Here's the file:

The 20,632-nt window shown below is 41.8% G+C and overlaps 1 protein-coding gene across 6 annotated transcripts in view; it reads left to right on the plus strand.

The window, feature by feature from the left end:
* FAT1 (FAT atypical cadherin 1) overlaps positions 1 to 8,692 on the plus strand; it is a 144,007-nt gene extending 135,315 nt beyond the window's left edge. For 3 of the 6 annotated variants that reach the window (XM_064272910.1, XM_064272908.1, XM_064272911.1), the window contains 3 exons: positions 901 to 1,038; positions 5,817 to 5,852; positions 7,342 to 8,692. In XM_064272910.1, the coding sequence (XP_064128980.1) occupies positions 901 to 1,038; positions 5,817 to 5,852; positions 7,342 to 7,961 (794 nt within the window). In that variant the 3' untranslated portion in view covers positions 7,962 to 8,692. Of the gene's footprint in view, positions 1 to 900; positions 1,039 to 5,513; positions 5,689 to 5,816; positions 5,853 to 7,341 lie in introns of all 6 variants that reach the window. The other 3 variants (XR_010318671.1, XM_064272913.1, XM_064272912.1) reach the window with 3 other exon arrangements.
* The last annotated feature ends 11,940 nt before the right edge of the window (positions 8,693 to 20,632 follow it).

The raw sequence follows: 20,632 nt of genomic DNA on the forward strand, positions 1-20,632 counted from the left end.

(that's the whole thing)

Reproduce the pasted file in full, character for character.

The 20,632-nt window shown below is 41.8% G+C and overlaps 1 protein-coding gene across 6 annotated transcripts in view; it reads left to right on the plus strand.

The window, feature by feature from the left end:
* FAT1 (FAT atypical cadherin 1) overlaps positions 1 to 8,692 on the plus strand; it is a 144,007-nt gene extending 135,315 nt beyond the window's left edge. For 3 of the 6 annotated variants that reach the window (XM_064272910.1, XM_064272908.1, XM_064272911.1), the window contains 3 exons: positions 901 to 1,038; positions 5,817 to 5,852; positions 7,342 to 8,692. In XM_064272910.1, the coding sequence (XP_064128980.1) occupies positions 901 to 1,038; positions 5,817 to 5,852; positions 7,342 to 7,961 (794 nt within the window). In that variant the 3' untranslated portion in view covers positions 7,962 to 8,692. Of the gene's footprint in view, positions 1 to 900; positions 1,039 to 5,513; positions 5,689 to 5,816; positions 5,853 to 7,341 lie in introns of all 6 variants that reach the window. The other 3 variants (XR_010318671.1, XM_064272913.1, XM_064272912.1) reach the window with 3 other exon arrangements.
* The last annotated feature ends 11,940 nt before the right edge of the window (positions 8,693 to 20,632 follow it).

The raw sequence follows: 20,632 nt of genomic DNA on the forward strand, positions 1-20,632 counted from the left end.